FamilyTreeDNA is known for what we call “inflated” matches because their cM threshold is low.

Another area in which these two companies differ is with their ethnicity estimates. Every company has different reference samples through which they base their user’s ethnicity estimates off of. Both, of course, are constantly updated with more granular data to better pinpoint which ethnic groups their users descend from. 

FamilyTreeDNA also blows AncestryDNA out of the water because they offer specific Y-DNA tests. They also offer specific testing for MtDNA. Ancestry only does autosomal testing. FamilyTreeDNA offers Y testing, which, in itself, comes with its specific tools, including Haplogroup results which AncestryDNA does not offer. These results offer better insight into our more distant ancestry, which long precede our paper trail history. 

See my complete review of FamilyTreeDNA.

Other things to consider

The many comparisons between the two companies make them seem very different; they are all used by similar people in the long run. As I said above about the cM threshold. You can have cousin matches from AncestryDNA populate into FamilyTreeDNA if they download their AncestryDNA data and upload it to FamilyTreeDNA. Everybody can do this. Rather than choosing between one or the other, it is best to know that you can have both! Just remember that you cannot upload your FamilyTreeDNA file to AncestryDNA. It is only a one-way street. 

Also, keep in mind that when you transfer your data, you are transferring autosomal data and cannot gain access to the Y or MtDNA test without testing with those specific tests through FamilyTreeDNA. You will, however, still have access to the tools we discussed above.

These companies’ two main similarities are that they both offer cousin matching, family tree building, and ethnicity estimates. Though they differ with their cousin matching (in terms of the cM threshold) and the reference samples for their ethnicity statements, these two companies are both set apart by their key features.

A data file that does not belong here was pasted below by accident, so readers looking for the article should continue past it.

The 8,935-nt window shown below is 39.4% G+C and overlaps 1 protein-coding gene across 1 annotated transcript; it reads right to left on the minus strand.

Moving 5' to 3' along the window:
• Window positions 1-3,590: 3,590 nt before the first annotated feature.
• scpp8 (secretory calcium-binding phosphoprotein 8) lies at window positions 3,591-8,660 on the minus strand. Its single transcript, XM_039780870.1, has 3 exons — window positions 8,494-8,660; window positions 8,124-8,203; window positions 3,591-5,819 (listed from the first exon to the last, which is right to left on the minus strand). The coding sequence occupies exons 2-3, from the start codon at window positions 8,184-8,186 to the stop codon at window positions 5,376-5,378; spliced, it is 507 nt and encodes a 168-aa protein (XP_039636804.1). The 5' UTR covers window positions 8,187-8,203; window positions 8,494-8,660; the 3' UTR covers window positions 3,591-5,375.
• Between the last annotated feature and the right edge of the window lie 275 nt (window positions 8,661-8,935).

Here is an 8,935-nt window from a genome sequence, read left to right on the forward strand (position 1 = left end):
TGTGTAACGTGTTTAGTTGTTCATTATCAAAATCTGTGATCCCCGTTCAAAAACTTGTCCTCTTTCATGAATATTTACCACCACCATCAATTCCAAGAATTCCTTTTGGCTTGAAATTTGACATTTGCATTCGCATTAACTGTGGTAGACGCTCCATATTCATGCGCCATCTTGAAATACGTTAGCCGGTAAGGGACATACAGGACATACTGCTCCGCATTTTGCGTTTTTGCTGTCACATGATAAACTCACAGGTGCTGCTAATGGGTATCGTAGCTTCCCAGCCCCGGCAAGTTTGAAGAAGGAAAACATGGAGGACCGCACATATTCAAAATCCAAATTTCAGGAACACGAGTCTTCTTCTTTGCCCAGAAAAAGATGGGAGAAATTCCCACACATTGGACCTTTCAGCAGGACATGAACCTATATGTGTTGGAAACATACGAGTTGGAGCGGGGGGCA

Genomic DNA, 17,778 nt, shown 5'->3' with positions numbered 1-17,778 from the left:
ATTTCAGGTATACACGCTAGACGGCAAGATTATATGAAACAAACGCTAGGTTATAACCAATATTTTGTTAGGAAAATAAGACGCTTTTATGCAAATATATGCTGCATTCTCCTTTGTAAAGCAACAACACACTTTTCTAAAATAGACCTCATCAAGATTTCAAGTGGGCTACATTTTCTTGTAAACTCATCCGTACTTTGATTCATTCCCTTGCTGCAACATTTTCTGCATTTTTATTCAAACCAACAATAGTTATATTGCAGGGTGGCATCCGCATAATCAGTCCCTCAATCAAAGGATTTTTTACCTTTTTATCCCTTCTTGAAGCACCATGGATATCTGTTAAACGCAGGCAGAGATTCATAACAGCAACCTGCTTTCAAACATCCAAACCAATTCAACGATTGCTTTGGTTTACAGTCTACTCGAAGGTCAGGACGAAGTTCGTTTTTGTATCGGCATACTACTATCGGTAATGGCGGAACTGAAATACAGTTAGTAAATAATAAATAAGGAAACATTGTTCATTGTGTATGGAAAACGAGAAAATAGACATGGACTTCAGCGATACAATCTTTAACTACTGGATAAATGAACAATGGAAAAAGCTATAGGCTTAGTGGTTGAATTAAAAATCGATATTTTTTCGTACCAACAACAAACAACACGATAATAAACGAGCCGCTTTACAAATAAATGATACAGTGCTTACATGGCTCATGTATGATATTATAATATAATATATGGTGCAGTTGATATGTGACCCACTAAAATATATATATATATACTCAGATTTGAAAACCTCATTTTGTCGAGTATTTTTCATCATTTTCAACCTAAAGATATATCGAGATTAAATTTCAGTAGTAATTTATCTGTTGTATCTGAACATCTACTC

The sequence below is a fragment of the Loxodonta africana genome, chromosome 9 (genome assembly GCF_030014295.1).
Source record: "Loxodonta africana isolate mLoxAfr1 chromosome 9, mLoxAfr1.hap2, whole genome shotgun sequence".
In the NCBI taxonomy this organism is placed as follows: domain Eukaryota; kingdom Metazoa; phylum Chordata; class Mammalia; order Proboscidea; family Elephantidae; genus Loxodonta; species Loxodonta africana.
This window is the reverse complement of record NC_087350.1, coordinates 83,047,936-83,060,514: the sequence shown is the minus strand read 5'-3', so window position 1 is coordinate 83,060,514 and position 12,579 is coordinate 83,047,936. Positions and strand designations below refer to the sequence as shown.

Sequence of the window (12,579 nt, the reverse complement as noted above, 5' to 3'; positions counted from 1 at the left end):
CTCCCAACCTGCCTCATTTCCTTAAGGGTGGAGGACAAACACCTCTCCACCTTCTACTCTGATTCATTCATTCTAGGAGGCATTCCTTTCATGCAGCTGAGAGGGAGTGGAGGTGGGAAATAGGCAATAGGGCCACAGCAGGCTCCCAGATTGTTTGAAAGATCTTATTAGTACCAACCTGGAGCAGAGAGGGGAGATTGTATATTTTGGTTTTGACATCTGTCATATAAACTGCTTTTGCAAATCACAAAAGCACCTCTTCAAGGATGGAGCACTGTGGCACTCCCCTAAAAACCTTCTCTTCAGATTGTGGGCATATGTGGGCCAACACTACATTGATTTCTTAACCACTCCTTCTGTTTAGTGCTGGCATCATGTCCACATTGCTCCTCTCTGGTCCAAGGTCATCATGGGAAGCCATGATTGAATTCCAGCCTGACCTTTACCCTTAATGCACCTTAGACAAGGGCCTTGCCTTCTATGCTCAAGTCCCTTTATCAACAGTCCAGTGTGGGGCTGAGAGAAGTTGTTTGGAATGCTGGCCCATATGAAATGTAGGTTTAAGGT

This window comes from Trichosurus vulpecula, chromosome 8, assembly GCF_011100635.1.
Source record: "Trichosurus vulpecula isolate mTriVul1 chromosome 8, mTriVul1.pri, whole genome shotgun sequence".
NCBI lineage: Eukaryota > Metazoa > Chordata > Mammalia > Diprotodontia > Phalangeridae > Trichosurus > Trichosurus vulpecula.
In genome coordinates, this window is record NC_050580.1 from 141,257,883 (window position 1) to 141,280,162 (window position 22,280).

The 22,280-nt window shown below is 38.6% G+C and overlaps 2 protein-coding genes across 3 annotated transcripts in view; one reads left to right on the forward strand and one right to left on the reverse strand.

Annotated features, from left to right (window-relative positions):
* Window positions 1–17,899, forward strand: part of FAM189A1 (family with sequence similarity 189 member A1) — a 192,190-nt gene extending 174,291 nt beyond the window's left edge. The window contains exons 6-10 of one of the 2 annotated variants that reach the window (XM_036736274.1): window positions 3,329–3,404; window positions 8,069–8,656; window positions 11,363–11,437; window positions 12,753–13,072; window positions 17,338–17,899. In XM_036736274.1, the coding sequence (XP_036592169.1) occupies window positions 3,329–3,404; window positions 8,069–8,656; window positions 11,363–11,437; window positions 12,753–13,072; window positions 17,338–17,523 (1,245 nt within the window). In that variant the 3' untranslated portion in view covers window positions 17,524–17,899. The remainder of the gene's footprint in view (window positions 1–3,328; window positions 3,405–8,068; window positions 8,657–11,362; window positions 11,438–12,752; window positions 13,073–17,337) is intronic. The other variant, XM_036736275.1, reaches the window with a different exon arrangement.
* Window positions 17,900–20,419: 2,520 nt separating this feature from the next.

Let us recap! 

AncestryDNA offers

  • Large database of over 25 million users
  • Large database of over 28 billion records
  • Family tree building
  • 8cM threshold for matches
  • Ethnicity estimates

FamilyTreeDNA offers

  • Family Tree building
  • Ethnicity estimates
  • Y-DNA tests + those test’s tools
  • MtDNA tests + those test’s tools
  • Matrix tools
  • Chromosome browser
  • Ancient origins tools

The last word

You can’t go wrong by choosing one over the other; just keep in mind that if you test with AncestryDNA, your data can be transferred over to FamilyTreeDNA, and their tools will be accessible to you. You cannot test with FamilyTreeDNA and upload to AncestryDNA. Your data from Ancestry can be uploaded to other companies too. 

Between these two companies, you can see similarities, and you can also see huge differences. Though in a world of AncestryDNA versus FamilyTreeDNA, there is no winner, and there is no loser. In their way, each company offers incredible tools to help further your very own genetic origins story.